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Dragonflies in the Copse


A good year for dragonflies

This year has been a good one for butterflies and dragonflies in the Copse. In particular many of you may have noticed the numbers of dragonflies flying there, and I thought it might be interesting to say a little about these fascinating insects. Before that, however, there are two common misconceptions about dragonflies that need to be corrected.

Firstly, dragonflies do not sting! They may look ferocious and have long narrow abdomens, but they do not sting and are quite safe to humans. Secondly, dragonflies spend most of their adult lives away from water. It is true the larval stages live in water – perhaps in Willow Pond – but the final adult stage spends much of its aerial life away from water.

The full-grown larva climbs the stem of a plant at the edge of the pond. At the top of the stem, it dries and the adult insect emerges. This adult spends weeks flying along rides and woodland edges where it feeds on smaller insects.

When sexually mature it returns to the pond to mate. The mated female will lay her eggs in the water so starting the cycle again.

Two main types of dragonfly will be seen as you walk through the Copse. The larger are the hawkers. These “hawk” (that’s how they got their name) along woodland edges and rides searching for prey, and are fast, acrobatic fliers in the sunshine.

The two most common species in the Copse now are the southern hawker and the migrant hawker.

A medium-sized brown or red dragonfly will be a darter. These sit on suitable perches – being especially fond of the top of dead foxglove stems. From these perches they watch for insect prey, “darting” out (again the source of their name) to catch it before returning to their perch to eat it.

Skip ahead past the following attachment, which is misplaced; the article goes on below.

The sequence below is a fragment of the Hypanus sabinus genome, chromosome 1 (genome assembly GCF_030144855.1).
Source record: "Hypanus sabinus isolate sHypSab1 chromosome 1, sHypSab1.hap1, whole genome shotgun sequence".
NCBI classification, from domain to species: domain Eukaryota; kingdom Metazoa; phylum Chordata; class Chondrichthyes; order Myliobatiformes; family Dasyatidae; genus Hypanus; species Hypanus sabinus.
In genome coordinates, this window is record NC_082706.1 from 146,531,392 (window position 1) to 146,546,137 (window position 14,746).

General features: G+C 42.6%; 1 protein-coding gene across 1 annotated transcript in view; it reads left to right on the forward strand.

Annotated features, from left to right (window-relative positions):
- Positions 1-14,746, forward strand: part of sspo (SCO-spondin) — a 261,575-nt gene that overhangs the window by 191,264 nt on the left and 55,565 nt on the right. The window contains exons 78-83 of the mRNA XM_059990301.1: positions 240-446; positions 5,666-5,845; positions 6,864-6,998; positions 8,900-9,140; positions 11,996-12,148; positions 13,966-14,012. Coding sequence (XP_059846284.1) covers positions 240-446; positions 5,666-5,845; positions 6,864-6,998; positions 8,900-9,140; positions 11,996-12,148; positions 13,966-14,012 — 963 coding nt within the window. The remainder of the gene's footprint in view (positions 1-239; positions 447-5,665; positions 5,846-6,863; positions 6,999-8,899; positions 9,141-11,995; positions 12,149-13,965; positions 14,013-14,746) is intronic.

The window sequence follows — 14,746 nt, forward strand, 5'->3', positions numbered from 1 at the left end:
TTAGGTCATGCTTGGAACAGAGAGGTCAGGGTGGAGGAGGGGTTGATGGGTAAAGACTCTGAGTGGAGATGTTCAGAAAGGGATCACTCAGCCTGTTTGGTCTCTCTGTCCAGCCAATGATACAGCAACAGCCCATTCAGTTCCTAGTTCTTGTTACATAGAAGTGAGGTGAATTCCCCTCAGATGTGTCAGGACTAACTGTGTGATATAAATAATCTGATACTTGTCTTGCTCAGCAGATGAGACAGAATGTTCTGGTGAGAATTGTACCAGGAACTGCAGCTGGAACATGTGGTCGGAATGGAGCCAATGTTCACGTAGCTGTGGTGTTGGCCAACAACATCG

Most darter dragonflies in the Copse are common darters – the male is red and the female brown – although the ruddy darter may sometimes be seen over Willow Pond. Damselflies are much smaller insects which fly with shimmering wings over the water in Willow Pond. It has even been suggested that the shimmering of a damselfly’s wings in flight was the origin of the idea of fairies! Several species of damselfly frequent the Copse including the azure, common blue, blue-tailed and large red. The last-named will be the first damsel seen in the year – look for it over Willow Pond from mid-April onwards.

Of the 39 species of dragons and damsels resident in Britain, 11 have been seen in the Copse. In addition to the hawkers mentioned above, other large dragons include the emperor, broadbodied chaser and the hairy dragonfly. The hairy is the first large dragonfly to appear in the year – look for it from early May onwards. It has been noticeable this summer how much use the dragonflies are making in the Copse of the new areas of coppiced sweet chestnut and the rides cut by the Crumblies. Their conservation work is beginning to pay off!

Mike Perry

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